Did you know that your feet evolved to provide you with fine-tuned feedback about your environment, and that they’re also super capable of articulating a real-time response to that environment?
If you’re looking at your feet right now and are thinking you need a pedicure (keep going, that’s not the point), and that they seem to function more like flippers than the kind of feet I’m talking about, consider how your feet spend the majority of your day.
Actually, better yet, imagine you’re on the beach. (Maybe you are, then yay for you.) You’re taking a walk on the sand. Up close to the dunes the sand feels hot, but fine and smooth. It’s deep, too, and feels somewhat challenging to walk on, so not only your foot but your whole body to effort through it.
As you start getting closer to the water, the beach slopes downward. You walk alongside the water briefly because you saw something that sparked your interest and want to investigate, your feet will be balancing on an incline. The grains of sand feel courser now, and are interspersed with stones and seaweed. It starts to feel cooler. Damp.
The waves beckon you, and you head their way. With each step you poke a hole in the sand that is now filled with water. Cool. You wiggle your toes and it feels good. The sand and soon the waves envelope your feet, caressing, gently exfoliating them. There’s a rocky part near the shore and the rocks are covered with snails and barnacles. It hurts a little. You gingerly walk across them trying to balance –– watch out some of them are green-covered and slippery –– until aaaahh you make it out to the firm ridges of a sandbar.
Ok, now imagine you’re in the city. (Maybe you are, and then let’s go to the beach ya?). You put on your shoes and head off to work. Your shoes most likely have a small incline in them, as most shoes do, and that’s the position your foot stays in for the rest of the day. It’s frowned upon to have your feet on your chair so they stay down by the floor because that’s where feet go, right? (How the rest of your body feels after a day of sitting like this is a story for another time).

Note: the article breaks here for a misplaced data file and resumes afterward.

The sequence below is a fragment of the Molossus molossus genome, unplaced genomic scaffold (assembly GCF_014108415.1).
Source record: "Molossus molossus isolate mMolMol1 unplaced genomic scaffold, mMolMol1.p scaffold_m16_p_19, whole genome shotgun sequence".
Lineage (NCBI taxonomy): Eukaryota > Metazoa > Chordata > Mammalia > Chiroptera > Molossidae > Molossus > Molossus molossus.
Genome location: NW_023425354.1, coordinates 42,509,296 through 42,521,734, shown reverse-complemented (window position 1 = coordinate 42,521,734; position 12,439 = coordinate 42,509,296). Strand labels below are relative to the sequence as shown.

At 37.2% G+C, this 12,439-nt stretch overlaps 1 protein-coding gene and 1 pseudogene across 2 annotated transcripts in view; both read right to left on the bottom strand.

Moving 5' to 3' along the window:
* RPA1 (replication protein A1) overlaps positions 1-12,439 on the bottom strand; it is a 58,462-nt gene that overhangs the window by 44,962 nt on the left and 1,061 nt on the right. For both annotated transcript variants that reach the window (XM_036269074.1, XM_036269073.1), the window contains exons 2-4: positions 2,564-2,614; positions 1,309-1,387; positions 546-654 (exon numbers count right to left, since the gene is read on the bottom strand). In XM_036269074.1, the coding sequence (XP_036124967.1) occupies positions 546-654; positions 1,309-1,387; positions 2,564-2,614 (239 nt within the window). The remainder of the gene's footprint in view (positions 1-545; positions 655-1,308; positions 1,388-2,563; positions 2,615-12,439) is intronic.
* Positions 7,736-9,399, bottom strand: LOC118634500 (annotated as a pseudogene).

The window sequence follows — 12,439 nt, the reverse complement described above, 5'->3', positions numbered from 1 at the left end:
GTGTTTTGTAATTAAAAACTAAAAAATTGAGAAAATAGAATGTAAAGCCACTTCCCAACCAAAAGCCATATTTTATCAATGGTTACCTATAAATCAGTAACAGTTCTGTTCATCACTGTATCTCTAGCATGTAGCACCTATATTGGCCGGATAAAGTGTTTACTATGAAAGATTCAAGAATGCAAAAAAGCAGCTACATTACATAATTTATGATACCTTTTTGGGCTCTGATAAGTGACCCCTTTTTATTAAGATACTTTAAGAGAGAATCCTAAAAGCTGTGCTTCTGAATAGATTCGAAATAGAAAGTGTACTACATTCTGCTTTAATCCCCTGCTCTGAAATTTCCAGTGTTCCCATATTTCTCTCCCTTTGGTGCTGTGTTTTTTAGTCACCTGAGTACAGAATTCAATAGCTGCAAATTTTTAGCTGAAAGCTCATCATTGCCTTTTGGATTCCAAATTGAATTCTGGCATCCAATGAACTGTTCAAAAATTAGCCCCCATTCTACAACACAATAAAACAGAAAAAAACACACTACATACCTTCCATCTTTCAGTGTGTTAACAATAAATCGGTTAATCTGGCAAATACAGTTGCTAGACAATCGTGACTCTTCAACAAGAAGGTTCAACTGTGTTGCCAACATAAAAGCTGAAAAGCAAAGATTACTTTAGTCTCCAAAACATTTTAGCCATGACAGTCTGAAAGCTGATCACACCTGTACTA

Maybe you take your feet to the gym, or on a run, or to yoga but if not, the most exciting thing that happens to your feet all day is tripping off a curb or sidestepping a puddle of (what IS that??) and then you’re not even able to do so very skillfully because, well, your feet have only been in one position all day and they can’t really feel the ground so they never saw it coming. So, you take your soggy, flipper-feet home.
I’m being dramatic to make a point 😉 I get it. You need to go to work and you like living in the city. Me too!
That’s why I made this video to help you give your feet a little TLC. So they can feel better, move better and explore varied sensations and ranges of motion that a more natural environment might offer.